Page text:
Over the following two weeks, Dot continued to have frequent episodes which meant more visits to hospital. The episodes weren’t caused by a virus, and an MRI was performed to determine the future. Suzie’s next post was crushing. “The gift of time was not meant to be. It was the hospital trip we feared the most, I felt it the moment I stept out of the ambulance. Dot has declined rapidly, confirmed by an MRI today that the Mito has spread to all white matter in the central brain controlling her bodies communication, and to her nervous system confirming why we haven’t been able to hold and touch her recently. We knew it was not looking good, but needed the report to confirm that time will not allow her to regain anything. She lost her smile 2 stays ago, the next her eye engagement, and now we prepare to bring her home from what will be her last time in hospital. She is not able to be on any incline position so any car travel is out once we get her safely home, with permission granted to hold her flat in the back seat for her final ride home. It is understandably tough for Elsie and Hattie who now know Dot will die soon. Both were able to raise this topic in their own way this stay with us. They now know she will live in heaven and the invisible string of love will link them to her. We are broken. No amount of time will ever be enough, but we are thankful for every minute we did receive from her first visit to hospital at 9 days old. We know we were so close to losing her that night, and have created memories which could well have never been. Dot will now decide when her time is, as we keep her as comfortable as we can, surrounded by the only thing we have been able to give her for Mito, love.”

The family spent the next two weeks soaking up their beautiful Dot at home. Suzie continued to post the most beautiful, unforgettable moments, such as snuggles with all of her girls – something she asked that we never take for granted. “Any photo you see of us holding or touching Dot with a big smile on our faces, it's not because we are strange at a time like this... more that joy from being able to enjoy them now she’s getting moments where she can bare it, even if just for a few minutes.” She wrote about strength; each post bringing tears to my eyes as her words were full of such heartache and such courage, but oh so much deep, overwhelming love. “Strength. It's a comment we've received a lot over the last few months with Dot. But to be honest, it doesn’t feel like there has been any other option. What choice do you have against a diagnosis as brutal as Dots? No chance to fight. No chance to slow it. Nothing to do but watch, love and hope? And how we hoped, we hoped for a few weeks when we first found out, and got it. Then we hoped for a family holiday, and got it. Then we hoped for Christmas... but the hope even left at the last hospital trip, and all that's been left is to prepare for something we never want to happen. And we don’t want it, but at the same time, we have to watch slowly each moment leading up to it…But strength. It's the only option when you choose to have a family of three children. Strength to be with Dot in these times for her, but then to keep the magic of childhood in our home for our big girls.”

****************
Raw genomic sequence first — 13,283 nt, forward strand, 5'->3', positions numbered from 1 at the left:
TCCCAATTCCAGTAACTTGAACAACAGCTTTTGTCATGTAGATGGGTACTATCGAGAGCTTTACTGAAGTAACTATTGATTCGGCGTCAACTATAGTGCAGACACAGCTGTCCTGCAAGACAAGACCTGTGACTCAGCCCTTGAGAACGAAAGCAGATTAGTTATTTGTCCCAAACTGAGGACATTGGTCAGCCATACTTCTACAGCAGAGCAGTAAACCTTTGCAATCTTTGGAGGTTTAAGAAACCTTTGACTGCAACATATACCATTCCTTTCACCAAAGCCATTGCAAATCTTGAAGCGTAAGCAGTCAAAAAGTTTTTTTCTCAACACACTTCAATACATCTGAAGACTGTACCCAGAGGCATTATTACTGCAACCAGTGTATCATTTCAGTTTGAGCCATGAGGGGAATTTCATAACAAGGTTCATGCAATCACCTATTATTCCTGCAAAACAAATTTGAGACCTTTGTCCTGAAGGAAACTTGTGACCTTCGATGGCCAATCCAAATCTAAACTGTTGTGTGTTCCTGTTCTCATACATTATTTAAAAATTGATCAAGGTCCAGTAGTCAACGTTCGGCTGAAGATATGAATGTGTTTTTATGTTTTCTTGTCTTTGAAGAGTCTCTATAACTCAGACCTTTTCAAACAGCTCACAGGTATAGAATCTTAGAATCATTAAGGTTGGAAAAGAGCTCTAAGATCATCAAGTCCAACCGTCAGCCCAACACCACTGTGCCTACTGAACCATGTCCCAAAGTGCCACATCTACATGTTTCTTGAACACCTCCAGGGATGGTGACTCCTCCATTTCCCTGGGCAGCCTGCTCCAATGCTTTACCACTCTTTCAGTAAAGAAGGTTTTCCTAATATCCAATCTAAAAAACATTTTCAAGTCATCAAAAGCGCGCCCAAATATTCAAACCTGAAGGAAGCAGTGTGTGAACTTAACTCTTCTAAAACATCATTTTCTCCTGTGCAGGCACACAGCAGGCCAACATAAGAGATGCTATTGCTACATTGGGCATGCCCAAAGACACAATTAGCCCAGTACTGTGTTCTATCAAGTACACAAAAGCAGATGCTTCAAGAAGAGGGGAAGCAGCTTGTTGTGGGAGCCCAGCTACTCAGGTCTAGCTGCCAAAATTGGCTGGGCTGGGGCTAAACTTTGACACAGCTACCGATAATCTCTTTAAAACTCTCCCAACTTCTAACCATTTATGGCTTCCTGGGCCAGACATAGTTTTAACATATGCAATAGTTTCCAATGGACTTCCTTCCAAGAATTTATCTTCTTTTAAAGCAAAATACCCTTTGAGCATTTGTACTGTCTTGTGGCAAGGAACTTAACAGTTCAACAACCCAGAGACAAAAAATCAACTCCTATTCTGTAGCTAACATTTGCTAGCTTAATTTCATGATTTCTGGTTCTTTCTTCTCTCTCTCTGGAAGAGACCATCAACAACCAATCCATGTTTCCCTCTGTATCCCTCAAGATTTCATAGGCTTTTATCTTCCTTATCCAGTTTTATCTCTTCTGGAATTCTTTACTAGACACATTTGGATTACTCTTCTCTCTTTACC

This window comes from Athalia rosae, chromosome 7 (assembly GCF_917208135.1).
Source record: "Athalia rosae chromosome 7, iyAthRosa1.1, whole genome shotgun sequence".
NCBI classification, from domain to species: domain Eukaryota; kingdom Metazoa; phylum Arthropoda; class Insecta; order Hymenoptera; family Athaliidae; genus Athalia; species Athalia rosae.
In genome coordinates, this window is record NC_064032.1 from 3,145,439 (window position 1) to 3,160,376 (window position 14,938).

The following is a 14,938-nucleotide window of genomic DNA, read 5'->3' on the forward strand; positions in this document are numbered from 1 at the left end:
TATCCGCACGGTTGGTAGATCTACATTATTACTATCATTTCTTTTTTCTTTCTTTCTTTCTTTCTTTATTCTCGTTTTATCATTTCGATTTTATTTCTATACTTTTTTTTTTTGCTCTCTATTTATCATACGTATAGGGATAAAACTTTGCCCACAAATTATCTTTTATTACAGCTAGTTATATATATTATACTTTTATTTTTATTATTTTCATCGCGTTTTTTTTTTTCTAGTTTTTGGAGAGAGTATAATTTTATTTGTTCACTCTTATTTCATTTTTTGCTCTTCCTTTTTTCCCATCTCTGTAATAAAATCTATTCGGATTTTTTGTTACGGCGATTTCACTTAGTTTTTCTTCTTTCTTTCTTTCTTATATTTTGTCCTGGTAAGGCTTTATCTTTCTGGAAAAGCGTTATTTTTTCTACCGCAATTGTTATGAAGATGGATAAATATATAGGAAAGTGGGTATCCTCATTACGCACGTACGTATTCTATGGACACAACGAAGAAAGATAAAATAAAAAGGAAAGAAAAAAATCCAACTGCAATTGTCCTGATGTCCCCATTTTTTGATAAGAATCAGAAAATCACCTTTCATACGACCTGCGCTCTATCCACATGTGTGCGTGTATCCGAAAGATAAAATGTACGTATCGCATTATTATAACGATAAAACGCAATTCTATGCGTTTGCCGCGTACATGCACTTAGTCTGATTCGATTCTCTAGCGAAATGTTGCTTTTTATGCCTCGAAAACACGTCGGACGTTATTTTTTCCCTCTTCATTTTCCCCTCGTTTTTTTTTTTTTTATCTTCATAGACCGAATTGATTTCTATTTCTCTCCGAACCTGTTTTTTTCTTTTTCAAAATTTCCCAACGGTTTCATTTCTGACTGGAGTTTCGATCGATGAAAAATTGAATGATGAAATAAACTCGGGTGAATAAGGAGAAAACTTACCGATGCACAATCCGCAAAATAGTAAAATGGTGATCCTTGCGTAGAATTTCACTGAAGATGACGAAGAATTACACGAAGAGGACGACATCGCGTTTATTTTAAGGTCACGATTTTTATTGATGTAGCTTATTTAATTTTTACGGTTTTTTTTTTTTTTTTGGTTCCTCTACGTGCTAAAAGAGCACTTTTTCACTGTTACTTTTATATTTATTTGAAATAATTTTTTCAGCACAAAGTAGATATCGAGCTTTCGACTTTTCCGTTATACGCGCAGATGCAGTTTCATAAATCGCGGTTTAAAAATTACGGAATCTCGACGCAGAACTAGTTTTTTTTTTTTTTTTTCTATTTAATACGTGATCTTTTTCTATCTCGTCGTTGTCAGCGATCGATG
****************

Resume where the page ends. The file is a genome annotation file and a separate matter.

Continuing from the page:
And then came the unimaginable news that you can never prepare for; the news that no parent should ever have to bear: “Yesterday was the day, we felt it the moment it started, and Kristan and I were with her and supported her all day together. She was peaceful, however tough it was on both of us and will continue to be. Forever a family of five, always parents to three beautiful daughters. Our beautiful Dot Winifred Georgiou. 10 June 2019 to 30 January 2020.”

I feel so blessed to have known Dot, to have heard her story, to have shared her fierce journey. Dot has inspired individuals and communities. She has given perspective and hope. She has forever changed the lives of so many and my goodness has she made her mark on the world! Dot, you are so loved.

One thing that shone brightly through all of Suzie’s posts was their hope for the gift of time. And now, the Georgiou family’s biggest wish is for other Mito families to get the opportunity of time. “We have had so many kind people ask us what we need. Please consider a donation to the Mito Foundation in loving memory of Dot.” You can donate via the link below:

https://fundraise.mito.org.au/donate/ 

And finally, I want to share something that Suzie wrote personally to me that I desperately hope will stay with you as you go about your day to day life: “The waiting is the best gift, waiting with her and just being completely with her. I wish I could wait forever…I hope her life brings perspective to others, to cherish their time and choose happiness.” Let Dot be your daily reminder to just be.

Fly High Dot Winifred. We will never stop speaking your name.